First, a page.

The age-friendly movement seen in cities and towns addressing the needs of their elder residents is also taking root on college campuses around the world.

The University of Massachusetts Boston this year joined other institutions adopting the principles of the Age-Friendly University initiative first proposed by Dublin City University in Ireland.

“The principles of Age-Friendly Universities fit well within the stated mission and values of UMass Boston as an urban campus committed to research, teaching and public service within a supportive environment for students of all ages,” said Nina Silverstein, a professor in the Gerontology Department at UMass Boston’s McCormack Graduate School.

“We are well positioned to meet or, in some cases, even exceed some of the principles,” she said.

Last year, the Association for Gerontology in Higher Education (AGHE) — the educational unit of The Gerontological Society of America — announced its endorsement of the 10 principles of the Age-Friendly University Initiative. The AGHE is working with Dublin City University now to develop resources to assist campuses in achieving age-friendly goals.

Silverstein, who currently serves as the president of AGHE, first presented the age-friendly university principles to the UMass Boston gerontology faculty last fall. That started a process that ultimately led to their adoption on the campus.

UMass Boston became the third American university to adopt the age-friendly principles. Universities in Ireland, England, Scotland, Canada, Australia and South Korea have also embraced them.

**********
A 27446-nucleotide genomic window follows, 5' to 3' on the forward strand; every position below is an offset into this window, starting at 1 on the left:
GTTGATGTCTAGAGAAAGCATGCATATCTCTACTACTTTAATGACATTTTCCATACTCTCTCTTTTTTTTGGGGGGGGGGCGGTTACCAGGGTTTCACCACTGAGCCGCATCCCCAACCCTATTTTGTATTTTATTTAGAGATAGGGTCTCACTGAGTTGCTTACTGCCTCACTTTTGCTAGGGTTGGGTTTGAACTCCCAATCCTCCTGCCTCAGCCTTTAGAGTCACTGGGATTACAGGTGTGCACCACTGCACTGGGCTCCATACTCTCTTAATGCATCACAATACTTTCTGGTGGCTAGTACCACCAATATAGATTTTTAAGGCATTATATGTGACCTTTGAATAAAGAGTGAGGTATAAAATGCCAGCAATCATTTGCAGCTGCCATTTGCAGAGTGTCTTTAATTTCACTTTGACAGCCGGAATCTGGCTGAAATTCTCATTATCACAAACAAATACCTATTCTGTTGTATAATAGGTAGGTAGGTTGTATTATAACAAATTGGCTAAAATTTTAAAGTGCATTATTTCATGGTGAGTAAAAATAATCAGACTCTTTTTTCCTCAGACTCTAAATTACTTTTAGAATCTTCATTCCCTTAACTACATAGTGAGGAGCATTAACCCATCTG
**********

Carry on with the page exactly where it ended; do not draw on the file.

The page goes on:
Universities that adopt the age-friendly principles make a commitment to work toward demonstrating the 10 principles, which are:

  • To encourage the participation of older adults in all the core activities of the university, including educational and research programs.
  • To promote personal and career development in the second half of life and to support those who wish to pursue second careers.
  • To recognize the range of educational needs of older adults (from those who were early school-leavers through to those who wish to pursue master’s or PhD qualifications).
  • To promote intergenerational learning to facilitate the reciprocal sharing of expertise between learners of all ages.
  • To widen access to online educational opportunities for older adults to ensure a diversity of routes to participation.
  • To ensure that the university’s research agenda is informed by the needs of an aging society and to promote public discourse on how higher education can better respond to the varied interests and needs of older adults.
  • To increase the understanding of students of the longevity dividend and the increasing complexity and richness that aging brings to our society.
  • To enhance access for older adults to the university’s range of health and wellness programs and its arts and cultural activities.
  • To engage actively with the university’s own retired community.
  • To ensure regular dialogue with organizations representing the interests of the aging population.